3.   ICARDA: A search in scopus gives 119 hits (AFFILORG ( ICARDA)  AND  TITLE-ABS-KEY ( crop  AND model ). Jacques Wery, the new DDG at ICARDA was recent keynote speaker at the ESA congress (Geneva, 2018) where he gave an inspiring one hour speech about crop modelling and integrated farm modelling. I guess he will be happy to give the authors an overview of what is happening at his institute. And not happy if you completely overlook what is happening at his institute.

4.    ICRAF/CIFOR: substantial modelling of tree crop species, scaling out to landscape and interactions with society and management. See works by M. van Noordwijk at CIFOR / ICRAF since the 1990s. For example substantial work has been done in Asia where large palmoil plantation development raises major environmental and societal issues. The paper only mentions a few works on agroforestry and intercropping in Africa. Much more has been done in this domain of crop modelling than what is mentioned in this paper.

5.    ILRI: substantial work on modelling crop-livestock-farm interactions. See for example works by van M.T. van Wijk, M. Herrero, M. Rufino. The manuscript barely mentions the fields of forage crop modelling and modelling crop-livestock-farm interactions.

6.    IWMI: I don’t know this institute so well. A search in scopus gives 66 hits (AFFILORG ( IWMI)  AND  TITLE-ABS-KEY ( crop  AND model ). Important environmental issues in our world today are groundwater depletion and salinization. Crop growth models can be used to design irrigation strategies and cropping pattterns that ensure sustainable groundwater uses and preventing salinization. Often this occurs at larger scales, requiring integration of remote sensing. Please have a look there yourself and complete your review.

7.    WorldFish: 3 hits in scopus. Safe to skip this institute in a paper about crop modelling.

8.    Intercropping. At the recent congress of the European Society of Agronomy (Geneva 2018) there was a lot of talk about intercropping. Institutes like IITA have long time and are still doing a lot of work in this domain, but almost exclusively through experimentation, almost no modelling. ICRAF is working on intercropping of tree crops, and mixtures of tree crops with annual crops . Only a bit of intercrop modelling by ICRAF is mentioned in the paper. Existing intercrop models are all still quite simple. Model improvement is necessary. Much of the intercropping model literature is on model design. In very limited cases have such models been used to design and optimise intercropping systems, in other words to use them for decision support. Recently scientific interest in intercropping is picking up. Has the crop modelling community neglected intercropping? Perhaps time for a revival?

Author Response

Recommendation: major revisions

This paper presents an overview of crop modelling by international crop research at the CGIAR centres. It is an impressive overview. Interesting sections are presented on main development in a number of approaches in the field of crop modelling and related fields. Illustrative case studies are presented. The authors have reviewed and cited an impressive number of 349 publications and provide a large coverage of the field.

Reply: We want to thank the reviewer for this comment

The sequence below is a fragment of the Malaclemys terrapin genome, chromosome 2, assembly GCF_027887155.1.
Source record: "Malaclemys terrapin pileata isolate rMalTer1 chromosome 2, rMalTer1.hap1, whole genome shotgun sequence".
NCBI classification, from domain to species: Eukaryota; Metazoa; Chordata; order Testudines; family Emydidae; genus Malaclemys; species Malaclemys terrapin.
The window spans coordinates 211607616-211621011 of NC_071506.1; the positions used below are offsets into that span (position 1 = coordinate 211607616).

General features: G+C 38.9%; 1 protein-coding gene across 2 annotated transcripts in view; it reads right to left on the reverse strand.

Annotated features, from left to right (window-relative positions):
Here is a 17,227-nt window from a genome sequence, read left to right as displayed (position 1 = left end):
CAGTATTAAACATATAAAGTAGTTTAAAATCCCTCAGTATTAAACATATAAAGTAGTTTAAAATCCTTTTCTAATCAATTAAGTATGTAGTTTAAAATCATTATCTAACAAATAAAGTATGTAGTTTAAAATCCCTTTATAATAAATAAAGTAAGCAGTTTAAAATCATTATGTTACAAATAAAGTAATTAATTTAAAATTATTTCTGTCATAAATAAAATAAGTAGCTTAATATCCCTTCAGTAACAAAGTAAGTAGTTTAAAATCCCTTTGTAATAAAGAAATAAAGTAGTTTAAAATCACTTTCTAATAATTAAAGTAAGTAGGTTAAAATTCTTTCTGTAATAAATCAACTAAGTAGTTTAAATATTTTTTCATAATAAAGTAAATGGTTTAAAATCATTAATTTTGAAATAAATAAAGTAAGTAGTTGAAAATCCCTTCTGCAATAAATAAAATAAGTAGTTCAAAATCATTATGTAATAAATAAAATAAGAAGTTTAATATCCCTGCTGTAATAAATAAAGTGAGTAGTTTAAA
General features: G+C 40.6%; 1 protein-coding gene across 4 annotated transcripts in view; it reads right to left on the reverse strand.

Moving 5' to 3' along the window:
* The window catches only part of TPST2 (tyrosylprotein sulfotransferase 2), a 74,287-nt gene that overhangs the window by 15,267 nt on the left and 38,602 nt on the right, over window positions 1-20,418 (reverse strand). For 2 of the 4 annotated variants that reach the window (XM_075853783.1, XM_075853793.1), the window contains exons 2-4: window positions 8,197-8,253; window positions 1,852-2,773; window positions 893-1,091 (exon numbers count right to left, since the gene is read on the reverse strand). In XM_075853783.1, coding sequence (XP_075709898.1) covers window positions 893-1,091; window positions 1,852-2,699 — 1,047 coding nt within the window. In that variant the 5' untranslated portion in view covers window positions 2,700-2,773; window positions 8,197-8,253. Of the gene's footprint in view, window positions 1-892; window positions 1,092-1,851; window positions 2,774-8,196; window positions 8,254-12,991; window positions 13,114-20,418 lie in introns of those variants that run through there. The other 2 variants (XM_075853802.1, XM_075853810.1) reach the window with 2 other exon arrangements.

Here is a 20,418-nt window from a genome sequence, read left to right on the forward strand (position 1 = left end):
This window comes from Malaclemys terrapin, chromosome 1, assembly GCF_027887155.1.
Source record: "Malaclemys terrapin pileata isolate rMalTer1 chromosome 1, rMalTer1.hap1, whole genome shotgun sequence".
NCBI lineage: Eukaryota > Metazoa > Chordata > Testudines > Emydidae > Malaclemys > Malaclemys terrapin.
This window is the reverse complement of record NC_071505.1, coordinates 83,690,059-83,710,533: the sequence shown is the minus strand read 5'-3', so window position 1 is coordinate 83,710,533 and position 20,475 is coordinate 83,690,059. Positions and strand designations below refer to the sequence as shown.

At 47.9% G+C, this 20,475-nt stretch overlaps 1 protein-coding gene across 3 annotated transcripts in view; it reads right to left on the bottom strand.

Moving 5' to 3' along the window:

Major comments

Authors cite crop models, their history, development and applications for 8 out of 15 CGIAR centres (CIAT, CIMMYT, CIP, ICRAF, ICRISAT, IFPRI, IITA, IRRI). 8 out of 15 is not an overview, it is missing out on almost 50% of the CGIAR centres. An incomplete overview like this gives the false impression that no crop modelling is happening at the other 7 centres. Since these centres work in different domains, the paper automatically also misses out on important developments in crop modelling domains of CGIAR centres not covered in the paper in its current form.  

Below I list important institutes and crop modelling domains that I feel would need to be added to make the paper more complete. In alphabetical order:

Reply: We want to thank the reviewer for these comments and have addressed this issue as suggested. However, the manuscript does not pretend to cite all CGIAR papers on modeling, but more to offer an overview of the modeling activities within the CGIAR. We are currently developing a series of reviews that will describe extensively the crop modeling activities among CGIAR centers and collaborators.

1.    AfricaRice: The limited overview in the paper gives the false impression that it is only IRRI working on rice modelling. Substantial contributions to rice modelling have been made at AfricaRice. Here is a short overview

1.1.  1990’s: model improvements on a branch of ORYZA1 called ORYZASAHEL by Dingkuhn et al. A search in Scopus (AFFILORG ( warda )  AND  AUTHOR-NAME ( dingkuhn )) will give you 6 heavily cited papers from this period.

Reply: In table 1, new sections for AfricaRice’s publication (WARDA) have been added with some relevant citations. Unfortunately we have not been able to find all the suggested references and would be very grateful if the reviewer can facilitate these missing references to us (Wopereis Oryzasahel).

1.2.  2010’s: Model improvements on a branch of ORYZA2000 (AfricaRice version) by van Oort et al. (2015) and van Oort and Zwart ( 2018). Applications in yield gap analysis (van Oort et al 2015, 2017), cropping calendar optimisation (van Oort et al 2016) , GxE modelling in rice hybrids (El-Namaky and van Oort 2017) and climate change impact (van Oort and Zwart 2018).